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Top Ten Favorite Quotes from John Milton’s Paradise Lost

In 1667 John Milton published the epic poem Paradise Lost. It stands alongside other pillars of literature such as the Iliad and the Divine Comedy and even seeks to surpass them all in prose, rhyme and subject. Rather than attempting to explain the merely human aspects of hubris or conversion, Milton addresses the chief source of our fallen nature and seeks to justify the ways of God to man. (PL 1:26) Although this book is primarily read by students in classical literature courses, its influence is as deep as that of Shakespeare.

Great writers and poets such as William Blake, Samuel Coleridge, John Keats, and Lord Tennyson all drew inspiration from his work. In Mary Shelly’s Frankenstein, the epigraph is taken from a passage of Paradise Lost describing the relationship between maker and creator. Even Philip Pullman, the self-proclaimed atheist and author of the trilogy His Dark Materials draws heavily from Milton’s work. The title of this trilogy can be found twice in Paradise Lost (PL 2:916, 6:478) as well as the title for the first book, The Golden Compass. (PL 7:225) The premise of Pullman’s trilogy is what might have happened had Satan been triumphant.

Lest you be bothered by a Pullman endorsement, Milton’s image of angels and devils was the basis for Christian novels such as Piercing the Darkness and This Present Darkness by Frank E. Peretti as well as characters in That Hideous Strength by C.S. Lewis. Lewis also wrote a lengthy work called A Preface to Paradise Lost in which he defends Milton’s portrayal of spiritual beings. While there are easily a 100 favorite quotes from Paradise Lost, these are my top 10 in line order.  For favorite quotes from Milton’s sequel, Paradise Regained, click here.

(1.)

1:254-255

The mind is its own place, and in itself

Can make a heav’n of hell, a hell of heav’n.

Storyline:

The great war of the angels has been settled and Satan and the other demons have been cast into hell. Satan is lamenting his loss and beginning to realize that he will be in hell for a very long time. At this point in the narrative Satan is still licking his wounds and not seriously considering revenge. Instead, he is deciding how to make the best of the situation. It is a few lines later when he utters the famous phrase “Better to reign in hell, than serve in heav’n.” (PL 1:263)

Relevance:

Satan’s existential view of damnation does little to comfort him when faced with the reality of Hell. Just as the chosen people were never able to shake the myth of happiness in Egypt, so Satan can never forget the true happiness he experienced in paradise. Even as he plots to corrupt creation he wrestles with the impossible dream of returning to heaven. He must feed his own hate with lies to make his loss more bearable. In the end the very thought of happiness becomes a source of pain for him. In the garden he states, “the more I see / Pleasures about me, so much more I feel / Torment within me…”. (PL 9:119-121) Like many people who have fallen away from the Church, the problem is not so much one of issues, but one of pride and the fear of atonement. Sometimes the only way to justify this separation is by making the accusation that the Church is not all it claims to be. As if we can devalue the truth with our minds and somehow escape the reality. Satan discovers that hell will always be hell.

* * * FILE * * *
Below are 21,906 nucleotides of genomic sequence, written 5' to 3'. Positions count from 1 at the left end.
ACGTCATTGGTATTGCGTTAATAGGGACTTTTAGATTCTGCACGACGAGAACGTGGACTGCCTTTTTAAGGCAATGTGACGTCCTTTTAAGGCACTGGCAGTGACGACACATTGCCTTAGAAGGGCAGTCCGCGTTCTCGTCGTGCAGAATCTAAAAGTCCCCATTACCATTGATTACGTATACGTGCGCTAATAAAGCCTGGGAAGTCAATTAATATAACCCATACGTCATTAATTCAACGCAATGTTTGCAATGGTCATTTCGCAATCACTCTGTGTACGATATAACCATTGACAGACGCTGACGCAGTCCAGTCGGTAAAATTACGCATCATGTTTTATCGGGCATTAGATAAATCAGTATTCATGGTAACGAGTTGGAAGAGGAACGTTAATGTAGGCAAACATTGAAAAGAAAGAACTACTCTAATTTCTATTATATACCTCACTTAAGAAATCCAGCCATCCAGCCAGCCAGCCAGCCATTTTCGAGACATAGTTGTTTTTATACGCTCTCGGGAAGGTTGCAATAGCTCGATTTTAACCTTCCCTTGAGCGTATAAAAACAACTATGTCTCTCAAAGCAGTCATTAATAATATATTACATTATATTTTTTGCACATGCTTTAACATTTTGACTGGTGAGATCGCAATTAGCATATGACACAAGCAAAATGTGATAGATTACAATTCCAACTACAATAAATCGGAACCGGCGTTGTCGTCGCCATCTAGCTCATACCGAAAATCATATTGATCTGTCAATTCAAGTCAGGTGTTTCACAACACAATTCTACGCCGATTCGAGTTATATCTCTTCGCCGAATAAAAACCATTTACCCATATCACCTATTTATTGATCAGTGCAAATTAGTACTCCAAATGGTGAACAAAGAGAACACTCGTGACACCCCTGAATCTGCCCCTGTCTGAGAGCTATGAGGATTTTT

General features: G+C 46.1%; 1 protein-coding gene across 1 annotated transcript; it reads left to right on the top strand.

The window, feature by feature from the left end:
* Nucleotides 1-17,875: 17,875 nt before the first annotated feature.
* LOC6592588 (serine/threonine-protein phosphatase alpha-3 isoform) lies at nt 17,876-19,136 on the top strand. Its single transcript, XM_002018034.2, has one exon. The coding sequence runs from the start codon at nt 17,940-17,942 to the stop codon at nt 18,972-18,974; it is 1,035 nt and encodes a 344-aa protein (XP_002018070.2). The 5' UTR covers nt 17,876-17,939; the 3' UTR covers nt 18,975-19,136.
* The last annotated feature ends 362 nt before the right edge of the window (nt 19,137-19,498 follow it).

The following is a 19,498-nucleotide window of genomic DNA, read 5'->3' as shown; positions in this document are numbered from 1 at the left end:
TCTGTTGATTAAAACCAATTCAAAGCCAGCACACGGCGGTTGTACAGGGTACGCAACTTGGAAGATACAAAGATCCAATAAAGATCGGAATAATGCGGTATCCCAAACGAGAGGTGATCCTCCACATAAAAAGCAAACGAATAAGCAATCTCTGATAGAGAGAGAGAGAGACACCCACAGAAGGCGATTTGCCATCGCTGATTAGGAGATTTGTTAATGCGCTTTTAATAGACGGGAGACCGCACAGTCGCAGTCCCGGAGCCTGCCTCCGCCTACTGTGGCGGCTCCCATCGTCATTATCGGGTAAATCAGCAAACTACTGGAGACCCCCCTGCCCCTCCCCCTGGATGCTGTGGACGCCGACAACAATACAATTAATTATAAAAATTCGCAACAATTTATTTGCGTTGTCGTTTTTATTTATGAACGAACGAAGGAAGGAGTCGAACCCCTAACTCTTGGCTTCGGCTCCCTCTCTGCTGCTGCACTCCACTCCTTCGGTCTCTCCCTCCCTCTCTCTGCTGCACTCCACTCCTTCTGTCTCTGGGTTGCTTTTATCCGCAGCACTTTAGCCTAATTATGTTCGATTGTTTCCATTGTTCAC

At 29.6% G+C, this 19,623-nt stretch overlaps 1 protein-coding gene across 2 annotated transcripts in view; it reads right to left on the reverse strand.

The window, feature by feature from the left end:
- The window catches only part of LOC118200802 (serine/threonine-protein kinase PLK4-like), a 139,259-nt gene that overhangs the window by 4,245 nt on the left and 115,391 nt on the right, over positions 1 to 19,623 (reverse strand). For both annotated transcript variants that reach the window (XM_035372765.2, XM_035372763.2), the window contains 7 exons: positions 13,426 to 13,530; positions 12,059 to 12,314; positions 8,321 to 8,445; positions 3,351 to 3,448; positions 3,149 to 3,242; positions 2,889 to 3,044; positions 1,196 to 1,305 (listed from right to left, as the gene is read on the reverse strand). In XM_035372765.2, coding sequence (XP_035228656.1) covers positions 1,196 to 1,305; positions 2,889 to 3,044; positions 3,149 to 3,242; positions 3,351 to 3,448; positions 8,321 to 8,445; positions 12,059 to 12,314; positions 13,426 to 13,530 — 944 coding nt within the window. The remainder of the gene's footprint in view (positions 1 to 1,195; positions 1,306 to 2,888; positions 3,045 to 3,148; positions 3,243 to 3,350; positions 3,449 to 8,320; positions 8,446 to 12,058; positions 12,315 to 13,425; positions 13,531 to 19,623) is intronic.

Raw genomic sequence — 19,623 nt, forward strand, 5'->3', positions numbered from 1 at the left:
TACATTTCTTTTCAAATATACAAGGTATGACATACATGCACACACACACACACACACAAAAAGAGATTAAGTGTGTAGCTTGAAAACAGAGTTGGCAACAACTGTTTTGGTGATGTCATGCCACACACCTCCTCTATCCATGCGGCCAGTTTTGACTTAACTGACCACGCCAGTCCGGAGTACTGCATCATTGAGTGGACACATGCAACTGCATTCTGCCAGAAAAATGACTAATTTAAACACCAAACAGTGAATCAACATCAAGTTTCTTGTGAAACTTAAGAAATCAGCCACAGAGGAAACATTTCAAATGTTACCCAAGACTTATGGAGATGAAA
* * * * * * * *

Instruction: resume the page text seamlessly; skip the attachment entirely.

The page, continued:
(2.)

1:648-649

…who overcomes

By force, hath overcome but half his foe.

Storyline:

The self-pity of Satan doesn’t last long and revenge is soon on his mind. Before his revolt Satan had thought that it was old repute and custom (639-640) that gave God his throne and he learned too late that while God’s regal state was fully revealed, his strength was concealed. Having been self-deceived in his pride, Satan announces these lines and suggests that God too is deceiving Himself if He believes war and punishment is the final solution.

Relevance:

Fitting lines for our times. As a country we struggle with the realization that defeating a nation’s leaders or a nation’s army does not guarantee victory over its people. In the John Mayer song Belief he writes: belief is a beautiful armor/ but makes for the heaviest sword. If there is to be any real change in people it has to stem from the heart. This is the same concept that the Jews missed when they chose Barrabas, whose message was one of revenge and insurrection, over Jesus whose message was one of love, sacrifice, and conversion. It is also the reason that in times of extreme Christian persecution, the faith has flourished instead of faded.

Read the rest of the list.

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